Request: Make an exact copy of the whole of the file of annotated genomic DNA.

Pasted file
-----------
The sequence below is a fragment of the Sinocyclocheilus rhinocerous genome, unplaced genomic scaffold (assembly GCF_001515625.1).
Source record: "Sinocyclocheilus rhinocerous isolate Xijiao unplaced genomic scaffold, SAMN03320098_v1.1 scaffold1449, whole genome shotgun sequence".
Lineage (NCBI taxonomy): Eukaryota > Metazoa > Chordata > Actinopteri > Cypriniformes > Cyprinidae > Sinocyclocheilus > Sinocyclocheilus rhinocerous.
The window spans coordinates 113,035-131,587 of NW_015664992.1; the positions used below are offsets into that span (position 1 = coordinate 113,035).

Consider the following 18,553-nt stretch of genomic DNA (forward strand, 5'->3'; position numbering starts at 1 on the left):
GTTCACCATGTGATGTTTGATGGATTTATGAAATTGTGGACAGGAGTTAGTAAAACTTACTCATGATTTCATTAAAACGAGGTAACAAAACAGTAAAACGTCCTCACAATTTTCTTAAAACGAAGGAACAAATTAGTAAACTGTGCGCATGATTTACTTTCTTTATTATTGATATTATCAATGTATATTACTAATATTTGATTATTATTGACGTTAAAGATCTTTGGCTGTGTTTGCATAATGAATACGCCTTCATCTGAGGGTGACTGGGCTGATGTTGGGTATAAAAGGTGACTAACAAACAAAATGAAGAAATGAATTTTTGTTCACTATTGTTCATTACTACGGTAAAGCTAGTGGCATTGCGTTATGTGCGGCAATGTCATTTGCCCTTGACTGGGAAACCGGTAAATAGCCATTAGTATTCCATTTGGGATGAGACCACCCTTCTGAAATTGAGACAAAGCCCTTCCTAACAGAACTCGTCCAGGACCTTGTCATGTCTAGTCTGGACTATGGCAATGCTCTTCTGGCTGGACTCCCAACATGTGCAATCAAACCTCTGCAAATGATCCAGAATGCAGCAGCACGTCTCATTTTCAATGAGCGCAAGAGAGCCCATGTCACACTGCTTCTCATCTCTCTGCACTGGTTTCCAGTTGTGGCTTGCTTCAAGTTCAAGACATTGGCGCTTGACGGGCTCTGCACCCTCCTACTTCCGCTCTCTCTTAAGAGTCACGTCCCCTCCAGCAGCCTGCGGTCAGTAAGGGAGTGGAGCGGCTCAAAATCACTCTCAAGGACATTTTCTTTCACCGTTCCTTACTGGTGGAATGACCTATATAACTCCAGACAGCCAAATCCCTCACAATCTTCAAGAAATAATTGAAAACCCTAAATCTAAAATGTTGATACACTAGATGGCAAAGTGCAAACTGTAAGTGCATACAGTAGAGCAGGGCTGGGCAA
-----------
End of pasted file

The sequence below is a fragment of the Sinocyclocheilus rhinocerous genome, unplaced genomic scaffold (assembly GCF_001515625.1).
Source record: "Sinocyclocheilus rhinocerous isolate Xijiao unplaced genomic scaffold, SAMN03320098_v1.1 scaffold1449, whole genome shotgun sequence".
Lineage (NCBI taxonomy): Eukaryota > Metazoa > Chordata > Actinopteri > Cypriniformes > Cyprinidae > Sinocyclocheilus > Sinocyclocheilus rhinocerous.
The window spans coordinates 113,035-131,587 of NW_015664992.1; the positions used below are offsets into that span (position 1 = coordinate 113,035).

Consider the following 18,553-nt stretch of genomic DNA (forward strand, 5'->3'; position numbering starts at 1 on the left):
GTTCACCATGTGATGTTTGATGGATTTATGAAATTGTGGACAGGAGTTAGTAAAACTTACTCATGATTTCATTAAAACGAGGTAACAAAACAGTAAAACGTCCTCACAATTTTCTTAAAACGAAGGAACAAATTAGTAAACTGTGCGCATGATTTACTTTCTTTATTATTGATATTATCAATGTATATTACTAATATTTGATTATTATTGACGTTAAAGATCTTTGGCTGTGTTTGCATAATGAATACGCCTTCATCTGAGGGTGACTGGGCTGATGTTGGGTATAAAAGGTGACTAACAAACAAAATGAAGAAATGAATTTTTGTTCACTATTGTTCATTACTACGGTAAAGCTAGTGGCATTGCGTTATGTGCGGCAATGTCATTTGCCCTTGACTGGGAAACCGGTAAATAGCCATTAGTATTCCATTTGGGATGAGACCACCCTTCTGAAATTGAGACAAAGCCCTTCCTAACAGAACTCGTCCAGGACCTTGTCATGTCTAGTCTGGACTATGGCAATGCTCTTCTGGCTGGACTCCCAACATGTGCAATCAAACCTCTGCAAATGATCCAGAATGCAGCAGCACGTCTCATTTTCAATGAGCGCAAGAGAGCCCATGTCACACTGCTTCTCATCTCTCTGCACTGGTTTCCAGTTGTGGCTTGCTTCAAGTTCAAGACATTGGCGCTTGACGGGCTCTGCACCCTCCTACTTCCGCTCTCTCTTAAGAGTCACGTCCCCTCCAGCAGCCTGCGGTCAGTAAGGGAGTGGAGCGGCTCAAAATCACTCTCAAGGACATTTTCTTTCACCGTTCCTTACTGGTGGAATGACCTATATAACTCCAGACAGCCAAATCCCTCACAATCTTCAAGAAATAATTGAAAACCCTAAATCTAAAATGTTGATACACTAGATGGCAAAGTGCAAACTGTAAGTGCATACAGTAGAGCAGGGCTGGGCAA